Iowa farmers are growing more organic corn, soybeans, hay and oats. According to a new USDA report, this creates a 30% spike in the state’s organic acres over the past three years.
Iowa had 779 certified organic farms last year with 133,691 acres. Those figures include 47 more farms and 30,555 more acres than recorded in 2016, the year covered by the most recent previous survey. This means the state now ranks sixth nationally for the number of organic farms, leading the nation in producing organic corn and soybeans, at 13% and 15% of the total, respectively, and provided 30% of the organic oats produced nationally.
Paul Mugge, who grows organic corn and soybeans in northwest Iowa, told the Des Moines Register: “What could be better for our little communities, schools and churches, if there are 10 of me on 300 acres (as opposed to) one guy farming 3,000 acres?”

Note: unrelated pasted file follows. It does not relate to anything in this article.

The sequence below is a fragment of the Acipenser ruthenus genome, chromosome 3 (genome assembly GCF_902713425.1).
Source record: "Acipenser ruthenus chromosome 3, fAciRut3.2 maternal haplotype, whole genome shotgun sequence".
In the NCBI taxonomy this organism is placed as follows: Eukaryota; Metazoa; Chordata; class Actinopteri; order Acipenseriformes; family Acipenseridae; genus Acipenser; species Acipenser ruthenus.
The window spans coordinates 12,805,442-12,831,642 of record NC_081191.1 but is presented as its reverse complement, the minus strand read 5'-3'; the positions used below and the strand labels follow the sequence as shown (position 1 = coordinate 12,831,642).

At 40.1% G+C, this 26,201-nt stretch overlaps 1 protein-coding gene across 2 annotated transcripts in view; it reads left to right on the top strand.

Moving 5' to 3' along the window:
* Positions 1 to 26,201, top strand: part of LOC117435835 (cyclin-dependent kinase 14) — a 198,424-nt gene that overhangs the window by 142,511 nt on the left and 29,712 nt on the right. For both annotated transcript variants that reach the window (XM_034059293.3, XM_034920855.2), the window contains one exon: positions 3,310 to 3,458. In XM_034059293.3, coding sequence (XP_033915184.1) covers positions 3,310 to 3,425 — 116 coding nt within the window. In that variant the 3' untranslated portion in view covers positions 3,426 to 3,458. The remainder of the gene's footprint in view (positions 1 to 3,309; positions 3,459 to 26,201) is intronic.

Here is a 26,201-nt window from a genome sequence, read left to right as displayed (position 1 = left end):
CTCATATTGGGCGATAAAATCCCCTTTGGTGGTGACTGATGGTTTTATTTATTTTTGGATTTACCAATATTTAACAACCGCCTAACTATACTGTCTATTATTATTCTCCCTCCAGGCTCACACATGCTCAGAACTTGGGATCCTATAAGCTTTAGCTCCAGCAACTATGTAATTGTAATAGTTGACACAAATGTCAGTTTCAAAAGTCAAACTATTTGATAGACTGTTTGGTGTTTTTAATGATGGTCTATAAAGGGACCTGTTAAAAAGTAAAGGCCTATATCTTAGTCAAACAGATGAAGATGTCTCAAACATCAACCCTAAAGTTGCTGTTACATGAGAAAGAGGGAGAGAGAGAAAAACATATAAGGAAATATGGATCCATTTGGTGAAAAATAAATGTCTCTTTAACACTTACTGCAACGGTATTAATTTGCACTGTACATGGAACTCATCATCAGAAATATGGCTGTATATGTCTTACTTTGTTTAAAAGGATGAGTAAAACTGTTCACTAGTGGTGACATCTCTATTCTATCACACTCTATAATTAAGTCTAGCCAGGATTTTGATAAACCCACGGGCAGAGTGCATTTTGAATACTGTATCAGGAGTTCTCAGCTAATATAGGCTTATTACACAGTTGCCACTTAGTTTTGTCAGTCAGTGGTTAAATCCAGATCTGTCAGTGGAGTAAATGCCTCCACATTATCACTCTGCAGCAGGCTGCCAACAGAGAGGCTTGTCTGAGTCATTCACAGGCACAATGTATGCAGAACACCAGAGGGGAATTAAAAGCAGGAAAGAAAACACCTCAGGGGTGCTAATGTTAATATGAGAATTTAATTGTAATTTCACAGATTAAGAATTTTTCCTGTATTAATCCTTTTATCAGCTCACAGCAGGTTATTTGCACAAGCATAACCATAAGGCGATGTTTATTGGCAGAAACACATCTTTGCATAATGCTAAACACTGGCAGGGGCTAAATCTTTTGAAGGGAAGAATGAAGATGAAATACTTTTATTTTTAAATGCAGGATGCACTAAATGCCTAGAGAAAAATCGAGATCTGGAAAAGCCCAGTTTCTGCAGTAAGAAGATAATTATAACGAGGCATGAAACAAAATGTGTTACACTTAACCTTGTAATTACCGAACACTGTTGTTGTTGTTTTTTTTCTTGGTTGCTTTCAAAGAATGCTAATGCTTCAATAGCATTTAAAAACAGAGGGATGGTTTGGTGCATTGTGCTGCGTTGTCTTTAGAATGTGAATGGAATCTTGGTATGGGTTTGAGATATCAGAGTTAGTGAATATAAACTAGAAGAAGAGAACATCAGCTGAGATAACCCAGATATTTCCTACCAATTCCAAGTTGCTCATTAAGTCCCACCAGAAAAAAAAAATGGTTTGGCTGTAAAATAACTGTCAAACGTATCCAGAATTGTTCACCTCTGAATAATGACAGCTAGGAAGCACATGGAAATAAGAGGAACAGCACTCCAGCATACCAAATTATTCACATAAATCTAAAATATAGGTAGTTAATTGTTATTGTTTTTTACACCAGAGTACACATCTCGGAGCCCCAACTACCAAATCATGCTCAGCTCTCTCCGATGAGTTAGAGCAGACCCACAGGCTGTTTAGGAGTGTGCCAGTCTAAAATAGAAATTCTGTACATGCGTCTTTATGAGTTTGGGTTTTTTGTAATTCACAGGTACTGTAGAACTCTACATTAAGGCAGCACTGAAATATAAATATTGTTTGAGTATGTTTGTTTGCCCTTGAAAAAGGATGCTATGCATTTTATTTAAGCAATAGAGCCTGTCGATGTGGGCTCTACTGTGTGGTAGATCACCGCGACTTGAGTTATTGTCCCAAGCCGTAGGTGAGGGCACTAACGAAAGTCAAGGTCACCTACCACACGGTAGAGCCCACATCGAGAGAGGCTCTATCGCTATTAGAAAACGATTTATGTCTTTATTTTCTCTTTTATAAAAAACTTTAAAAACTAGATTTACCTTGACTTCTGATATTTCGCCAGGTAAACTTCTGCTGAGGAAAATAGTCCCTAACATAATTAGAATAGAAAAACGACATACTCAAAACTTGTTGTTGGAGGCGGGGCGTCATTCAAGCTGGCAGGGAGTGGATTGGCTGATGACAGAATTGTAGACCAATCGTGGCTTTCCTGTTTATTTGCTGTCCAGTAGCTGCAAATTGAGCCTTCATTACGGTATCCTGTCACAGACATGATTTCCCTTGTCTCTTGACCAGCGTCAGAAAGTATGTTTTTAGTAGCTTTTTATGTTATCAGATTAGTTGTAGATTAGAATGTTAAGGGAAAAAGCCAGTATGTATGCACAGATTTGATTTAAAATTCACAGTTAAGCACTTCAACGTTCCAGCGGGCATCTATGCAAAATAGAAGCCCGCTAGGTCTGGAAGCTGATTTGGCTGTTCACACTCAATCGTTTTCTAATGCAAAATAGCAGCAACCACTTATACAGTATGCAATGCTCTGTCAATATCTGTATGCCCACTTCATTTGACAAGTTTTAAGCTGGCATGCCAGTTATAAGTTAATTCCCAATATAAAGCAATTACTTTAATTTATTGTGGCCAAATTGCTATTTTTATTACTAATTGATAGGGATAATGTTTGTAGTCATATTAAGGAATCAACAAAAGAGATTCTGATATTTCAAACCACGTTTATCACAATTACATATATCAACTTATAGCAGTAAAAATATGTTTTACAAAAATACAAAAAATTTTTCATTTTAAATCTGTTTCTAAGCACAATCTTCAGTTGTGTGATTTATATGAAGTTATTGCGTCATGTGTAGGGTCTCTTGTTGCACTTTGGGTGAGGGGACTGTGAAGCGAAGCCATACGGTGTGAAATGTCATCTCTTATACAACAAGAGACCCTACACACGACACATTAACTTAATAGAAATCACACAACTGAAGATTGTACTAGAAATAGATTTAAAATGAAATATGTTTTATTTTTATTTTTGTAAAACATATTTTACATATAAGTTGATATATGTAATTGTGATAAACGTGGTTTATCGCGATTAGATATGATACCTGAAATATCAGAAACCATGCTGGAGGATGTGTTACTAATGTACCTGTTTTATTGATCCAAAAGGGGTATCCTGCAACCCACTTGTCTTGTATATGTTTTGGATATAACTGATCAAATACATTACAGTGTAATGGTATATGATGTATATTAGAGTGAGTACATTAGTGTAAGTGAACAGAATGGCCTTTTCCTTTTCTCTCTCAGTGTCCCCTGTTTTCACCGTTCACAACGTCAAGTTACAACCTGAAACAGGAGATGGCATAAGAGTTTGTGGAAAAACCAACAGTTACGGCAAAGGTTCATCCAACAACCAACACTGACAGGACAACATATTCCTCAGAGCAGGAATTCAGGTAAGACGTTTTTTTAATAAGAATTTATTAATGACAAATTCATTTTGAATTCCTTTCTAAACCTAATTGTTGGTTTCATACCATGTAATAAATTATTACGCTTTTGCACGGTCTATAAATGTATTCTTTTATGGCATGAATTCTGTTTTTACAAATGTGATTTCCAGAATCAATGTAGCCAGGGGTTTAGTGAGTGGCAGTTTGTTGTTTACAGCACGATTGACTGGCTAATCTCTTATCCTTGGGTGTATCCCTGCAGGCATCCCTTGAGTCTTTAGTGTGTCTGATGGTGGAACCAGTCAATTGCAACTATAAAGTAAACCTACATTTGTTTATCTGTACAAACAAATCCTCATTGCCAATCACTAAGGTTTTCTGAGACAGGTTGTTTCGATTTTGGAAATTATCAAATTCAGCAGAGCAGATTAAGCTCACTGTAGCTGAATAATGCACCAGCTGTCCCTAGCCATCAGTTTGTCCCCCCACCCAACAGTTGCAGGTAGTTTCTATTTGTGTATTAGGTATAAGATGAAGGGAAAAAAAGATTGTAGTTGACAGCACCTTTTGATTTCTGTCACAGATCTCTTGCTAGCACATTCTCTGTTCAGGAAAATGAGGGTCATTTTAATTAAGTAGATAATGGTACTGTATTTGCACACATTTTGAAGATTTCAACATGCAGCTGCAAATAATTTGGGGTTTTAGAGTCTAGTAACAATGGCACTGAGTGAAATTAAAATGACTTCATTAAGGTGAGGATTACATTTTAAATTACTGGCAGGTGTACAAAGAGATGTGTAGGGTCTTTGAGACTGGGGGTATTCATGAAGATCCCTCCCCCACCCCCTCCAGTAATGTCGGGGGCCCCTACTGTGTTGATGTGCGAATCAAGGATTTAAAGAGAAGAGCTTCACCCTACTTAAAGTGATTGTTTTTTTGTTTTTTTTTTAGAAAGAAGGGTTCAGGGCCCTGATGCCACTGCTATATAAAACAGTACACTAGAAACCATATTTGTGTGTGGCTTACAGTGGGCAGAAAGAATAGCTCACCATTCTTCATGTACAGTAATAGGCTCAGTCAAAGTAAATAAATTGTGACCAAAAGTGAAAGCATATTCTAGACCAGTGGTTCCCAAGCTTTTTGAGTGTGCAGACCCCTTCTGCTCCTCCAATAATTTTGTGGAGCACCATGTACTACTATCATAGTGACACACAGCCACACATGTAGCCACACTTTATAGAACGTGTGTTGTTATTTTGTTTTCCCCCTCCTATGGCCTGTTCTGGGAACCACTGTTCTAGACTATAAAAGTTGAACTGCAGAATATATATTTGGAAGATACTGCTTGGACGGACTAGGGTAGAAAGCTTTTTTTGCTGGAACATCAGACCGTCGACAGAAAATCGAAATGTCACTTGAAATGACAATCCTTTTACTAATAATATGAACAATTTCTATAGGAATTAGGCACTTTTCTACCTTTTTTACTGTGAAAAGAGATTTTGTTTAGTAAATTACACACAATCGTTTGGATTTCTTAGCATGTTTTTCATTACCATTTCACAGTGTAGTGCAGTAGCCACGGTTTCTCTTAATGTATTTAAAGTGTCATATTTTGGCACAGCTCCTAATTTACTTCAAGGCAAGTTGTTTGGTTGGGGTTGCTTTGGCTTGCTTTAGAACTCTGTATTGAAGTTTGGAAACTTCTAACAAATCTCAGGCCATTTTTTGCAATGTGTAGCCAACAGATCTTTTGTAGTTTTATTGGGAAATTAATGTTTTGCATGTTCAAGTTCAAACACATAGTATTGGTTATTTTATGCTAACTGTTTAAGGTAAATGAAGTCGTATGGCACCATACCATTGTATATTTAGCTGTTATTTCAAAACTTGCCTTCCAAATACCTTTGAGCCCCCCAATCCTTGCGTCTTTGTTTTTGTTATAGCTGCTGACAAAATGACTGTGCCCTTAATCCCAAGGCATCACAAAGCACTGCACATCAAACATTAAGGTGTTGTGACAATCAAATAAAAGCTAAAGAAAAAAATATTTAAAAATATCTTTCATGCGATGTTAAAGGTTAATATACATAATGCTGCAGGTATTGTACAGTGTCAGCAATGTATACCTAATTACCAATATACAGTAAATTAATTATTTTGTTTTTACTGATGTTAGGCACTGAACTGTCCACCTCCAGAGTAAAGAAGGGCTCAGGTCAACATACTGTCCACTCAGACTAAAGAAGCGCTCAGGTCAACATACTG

Organic crops are grown without synthetic pesticides and fertilizers and genetically modified seeds, and prices for organic corn and soybeans are generally twice those for conventional crops, Mugge said.
A half-dozen years of falling commodity prices, with farmers struggling to post profits, have prompted some traditional farmers to shift to organic growing, said Gary Huber, president of the Iowa Organic Association.
U.S. sales for organic fruits, vegetables, meat and milk jumped 31% last year to $9.93 billion, an increase of $2.37 billion, the USDA says.